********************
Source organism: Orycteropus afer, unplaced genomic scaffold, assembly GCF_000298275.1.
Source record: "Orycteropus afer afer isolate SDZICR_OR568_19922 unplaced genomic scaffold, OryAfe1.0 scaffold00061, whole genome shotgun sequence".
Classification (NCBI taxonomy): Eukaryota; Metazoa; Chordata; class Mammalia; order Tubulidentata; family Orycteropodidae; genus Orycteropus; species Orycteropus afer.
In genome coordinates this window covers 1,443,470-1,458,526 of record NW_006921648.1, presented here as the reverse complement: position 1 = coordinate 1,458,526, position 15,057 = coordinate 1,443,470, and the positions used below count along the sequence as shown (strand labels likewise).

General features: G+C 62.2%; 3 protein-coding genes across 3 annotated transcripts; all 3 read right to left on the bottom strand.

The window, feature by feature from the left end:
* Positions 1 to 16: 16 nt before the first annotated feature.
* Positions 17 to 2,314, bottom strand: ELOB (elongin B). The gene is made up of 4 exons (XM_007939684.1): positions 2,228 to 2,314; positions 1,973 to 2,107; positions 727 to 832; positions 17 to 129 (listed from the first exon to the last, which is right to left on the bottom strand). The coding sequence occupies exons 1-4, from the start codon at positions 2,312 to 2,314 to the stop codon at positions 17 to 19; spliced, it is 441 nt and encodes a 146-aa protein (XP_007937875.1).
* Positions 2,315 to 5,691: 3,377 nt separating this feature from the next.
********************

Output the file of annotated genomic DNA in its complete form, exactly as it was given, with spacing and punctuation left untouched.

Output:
Source organism: Orycteropus afer, unplaced genomic scaffold, assembly GCF_000298275.1.
Source record: "Orycteropus afer afer isolate SDZICR_OR568_19922 unplaced genomic scaffold, OryAfe1.0 scaffold00061, whole genome shotgun sequence".
Classification (NCBI taxonomy): Eukaryota; Metazoa; Chordata; class Mammalia; order Tubulidentata; family Orycteropodidae; genus Orycteropus; species Orycteropus afer.
In genome coordinates this window covers 1,443,470-1,458,526 of record NW_006921648.1, presented here as the reverse complement: position 1 = coordinate 1,458,526, position 15,057 = coordinate 1,443,470, and the positions used below count along the sequence as shown (strand labels likewise).

General features: G+C 62.2%; 3 protein-coding genes across 3 annotated transcripts; all 3 read right to left on the bottom strand.

The window, feature by feature from the left end:
* Positions 1 to 16: 16 nt before the first annotated feature.
* Positions 17 to 2,314, bottom strand: ELOB (elongin B). The gene is made up of 4 exons (XM_007939684.1): positions 2,228 to 2,314; positions 1,973 to 2,107; positions 727 to 832; positions 17 to 129 (listed from the first exon to the last, which is right to left on the bottom strand). The coding sequence occupies exons 1-4, from the start codon at positions 2,312 to 2,314 to the stop codon at positions 17 to 19; spliced, it is 441 nt and encodes a 146-aa protein (XP_007937875.1).
* Positions 2,315 to 5,691: 3,377 nt separating this feature from the next.